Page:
Iconic Houses: Villa Tugendhat

An excellent example of Mies van der Rohe's design idiom "less is more"

by Rossana Vinci
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Mies’s famous ‘less is more’ dictum is more than just a design aphorisms; sometimes it's a moral code. This idiom is fully evinced in the functional design of his Villa Tugendhat at Brno.

 

Considered one of the finest examples of the International Style of architecture and completed in 1930, the building strikes a perfect balance between the rigorous Rationalists and the Bauhaus school mixed with a starkly dynamic Central European aesthetic.


The villa combines that alchemy of art, philosophy and architecture that was key to the early Modernist movement. Mies Van der Rohe believed that architecture in its simplest form is essentially functional but that at its highest level it could engender a spiritual experience and enter the realm of pure art.

Main living space, group seating in front of the onyx wall with a view through towards the dining room.© 2010 - 2018 Vila Tugendhat 

 

Main living space, copy of the Female Torso by Wilhelm Lehmbruck.© 2010 - 2018 Vila Tugendhat.

 

Villa Tugendhat was commissioned by the wealthy newlyweds Grete & Fritz Tugendhat, a Jewish couple with family money from textile manufacturing companies in Brno. The couple met Mies van der Rohe in Berlin in 1927, and was already impressed by his design for the Zehlendorf house of Edward Fuchs.

 

As fans of spacious homes with simple forms, Mies’ free plan method was perfect for the Tugendhats’ taste; however, he was not their only interest in an architect for their own home. They originally confronted Brno’s foremost modern architect at the time, Arnost Wiesner, but after visiting various projects by each architect, the Tugendhats ultimately went with Mies.

Main living space, study and group seating separated by the onyx wall.© 2010 - 2018 Vila Tugendhat.

 

One of the most interesting aspects of the house is the interior  which retains many original pieces of furniture designed by Mies van der Rohe which later became icons of European design.

The elegant austerity of the rooms and furniture inside the villa represent the spirit and the intentions of the entire building. Three Tugendhat armchairs originally stood in front of the living room’s onyx wall, upholstered in silver-grey, plus three Barcelona armchairs and a stool in emerald green leather, a glass table and a white bench.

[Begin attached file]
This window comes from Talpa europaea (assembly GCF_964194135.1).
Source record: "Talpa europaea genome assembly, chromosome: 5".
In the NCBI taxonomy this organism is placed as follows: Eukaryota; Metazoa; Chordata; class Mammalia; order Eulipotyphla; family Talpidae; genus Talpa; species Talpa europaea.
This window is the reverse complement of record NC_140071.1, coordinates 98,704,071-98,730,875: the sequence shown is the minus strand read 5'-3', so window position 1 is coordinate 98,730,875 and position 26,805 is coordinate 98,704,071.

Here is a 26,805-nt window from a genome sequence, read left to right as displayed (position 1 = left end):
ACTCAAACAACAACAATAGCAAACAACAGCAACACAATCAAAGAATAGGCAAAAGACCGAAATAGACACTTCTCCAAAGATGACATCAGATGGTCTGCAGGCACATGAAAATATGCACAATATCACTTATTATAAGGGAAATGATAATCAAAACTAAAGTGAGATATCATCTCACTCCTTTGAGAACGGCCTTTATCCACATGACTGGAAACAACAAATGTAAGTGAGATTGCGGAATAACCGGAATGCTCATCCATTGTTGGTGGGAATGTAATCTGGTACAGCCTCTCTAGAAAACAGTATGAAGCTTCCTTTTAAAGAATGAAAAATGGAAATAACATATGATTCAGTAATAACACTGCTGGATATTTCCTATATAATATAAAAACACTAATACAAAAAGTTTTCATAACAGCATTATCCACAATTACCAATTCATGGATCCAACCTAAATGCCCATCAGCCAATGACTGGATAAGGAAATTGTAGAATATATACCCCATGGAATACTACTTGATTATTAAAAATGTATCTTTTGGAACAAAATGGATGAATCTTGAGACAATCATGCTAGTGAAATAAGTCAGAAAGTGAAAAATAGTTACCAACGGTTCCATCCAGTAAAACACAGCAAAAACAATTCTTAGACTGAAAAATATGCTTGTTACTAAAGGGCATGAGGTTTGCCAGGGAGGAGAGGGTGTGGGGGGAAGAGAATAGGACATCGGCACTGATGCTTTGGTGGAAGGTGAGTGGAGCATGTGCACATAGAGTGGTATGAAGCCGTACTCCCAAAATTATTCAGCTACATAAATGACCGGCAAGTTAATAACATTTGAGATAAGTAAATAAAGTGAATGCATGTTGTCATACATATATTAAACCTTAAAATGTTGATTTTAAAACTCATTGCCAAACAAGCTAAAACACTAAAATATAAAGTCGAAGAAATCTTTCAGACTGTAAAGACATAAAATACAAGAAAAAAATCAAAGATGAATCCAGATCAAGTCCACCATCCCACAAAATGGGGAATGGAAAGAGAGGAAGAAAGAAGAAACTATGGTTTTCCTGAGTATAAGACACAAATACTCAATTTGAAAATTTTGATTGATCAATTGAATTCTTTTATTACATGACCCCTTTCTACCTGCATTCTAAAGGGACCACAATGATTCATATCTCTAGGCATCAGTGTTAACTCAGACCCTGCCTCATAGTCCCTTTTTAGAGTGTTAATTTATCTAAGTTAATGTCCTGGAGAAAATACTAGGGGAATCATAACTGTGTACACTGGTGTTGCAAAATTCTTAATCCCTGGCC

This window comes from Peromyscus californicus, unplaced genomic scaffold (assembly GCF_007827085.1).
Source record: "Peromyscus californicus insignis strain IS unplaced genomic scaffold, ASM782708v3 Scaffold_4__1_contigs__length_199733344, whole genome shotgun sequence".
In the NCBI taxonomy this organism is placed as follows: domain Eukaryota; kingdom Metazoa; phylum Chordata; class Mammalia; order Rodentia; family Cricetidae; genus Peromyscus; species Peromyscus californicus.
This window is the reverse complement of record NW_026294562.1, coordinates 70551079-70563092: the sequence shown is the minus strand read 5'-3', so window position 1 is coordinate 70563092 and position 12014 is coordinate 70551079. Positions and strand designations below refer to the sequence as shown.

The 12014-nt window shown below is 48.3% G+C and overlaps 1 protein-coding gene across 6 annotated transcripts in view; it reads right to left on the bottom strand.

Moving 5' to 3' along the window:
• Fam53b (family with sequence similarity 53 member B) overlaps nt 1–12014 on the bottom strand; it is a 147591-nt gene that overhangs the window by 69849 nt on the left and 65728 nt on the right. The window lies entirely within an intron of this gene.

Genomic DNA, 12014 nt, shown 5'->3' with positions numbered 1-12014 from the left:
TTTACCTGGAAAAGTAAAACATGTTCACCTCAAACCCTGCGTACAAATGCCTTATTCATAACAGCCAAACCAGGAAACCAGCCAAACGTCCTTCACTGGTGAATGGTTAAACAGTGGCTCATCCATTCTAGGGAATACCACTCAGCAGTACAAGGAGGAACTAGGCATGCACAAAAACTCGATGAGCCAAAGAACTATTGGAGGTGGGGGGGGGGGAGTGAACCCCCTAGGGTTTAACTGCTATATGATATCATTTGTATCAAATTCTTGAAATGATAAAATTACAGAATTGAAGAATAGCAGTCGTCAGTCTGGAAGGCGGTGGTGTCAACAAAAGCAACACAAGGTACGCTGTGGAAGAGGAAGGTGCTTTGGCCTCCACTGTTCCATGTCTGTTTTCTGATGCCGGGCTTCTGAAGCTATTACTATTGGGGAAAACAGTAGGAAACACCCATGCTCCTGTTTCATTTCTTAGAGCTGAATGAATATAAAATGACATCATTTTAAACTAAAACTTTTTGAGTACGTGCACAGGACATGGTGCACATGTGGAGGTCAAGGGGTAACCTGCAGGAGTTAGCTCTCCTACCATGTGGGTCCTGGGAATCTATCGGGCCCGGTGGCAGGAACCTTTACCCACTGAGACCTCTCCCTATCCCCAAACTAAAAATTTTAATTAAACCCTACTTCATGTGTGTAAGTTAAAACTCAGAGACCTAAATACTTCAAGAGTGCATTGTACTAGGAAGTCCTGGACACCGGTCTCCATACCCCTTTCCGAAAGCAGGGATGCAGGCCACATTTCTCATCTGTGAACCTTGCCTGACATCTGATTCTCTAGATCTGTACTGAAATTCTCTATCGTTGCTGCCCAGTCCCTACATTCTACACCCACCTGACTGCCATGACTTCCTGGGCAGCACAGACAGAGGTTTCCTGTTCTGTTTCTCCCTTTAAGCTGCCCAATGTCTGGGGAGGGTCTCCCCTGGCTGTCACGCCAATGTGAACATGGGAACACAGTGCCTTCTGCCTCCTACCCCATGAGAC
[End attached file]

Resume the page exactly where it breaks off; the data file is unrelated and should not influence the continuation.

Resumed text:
Main living space, group seating in front of the onyx wall with a view through towards the dining room.© 2010 - 2018 Vila Tugendhat.

 

 

The three-storey house is built with an innovative steel skeleton with reinforced concrete ceilings and brick masonry. The slim and elegant supporting columns of a cross-shaped profile are part of the interior’s living spaces.

While the villa’s basement level contains the utility facilities, the ground floor houses the main living areas with the conservatory and the terrace as well as the kitchen and servants' rooms. The third storey, on the first floor, houses the main entrance from the street plus bedrooms for the family.

Covered part (rain shadow) upper terrace at the children's bedrooms.© 2010 - 2018 Vila Tugendhat.

 

Mies wanted the façade of the house to be covered in climbing plants to create anoptical disappearance of the building's mass into the greenery plus enhancing the link between the interior and the exterior. Today, the garden’s connections with the main living areas is most apparent where the dining area links with the elongated half-circular terrace under the weeping window.

Main living space, view through of the winter garden.© 2010 - 2018 Vila Tugendhat.

 

Entrance hall with the glazed milk wall, main entrance to the house on the left.© 2010 - 2018 Vila Tugendhat.

 

Ludwig Mies van der Rohe in Villa Tugendhat in February 1931, photograph: Fritz Tugendhat.

 

 

The villa has been restored to it's austere 1929 splendour after a two-year renovation to look exactly as it did when its first owners, Fritz and Grete Tugendhat, moved in 88 years ago.
Today, the Villa Tugendhat is the only example of Modern architecture in the Czech Republic recorded on the UNESCO list of world cultural heritage.
 

 

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Cover photo: Main living space, view through from the dining room towards the onyx wall and towards the winter garden

 

 

 

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    Villa Tugendhat / Mies van der Rohe

    Brno / Czech Rep. / 1928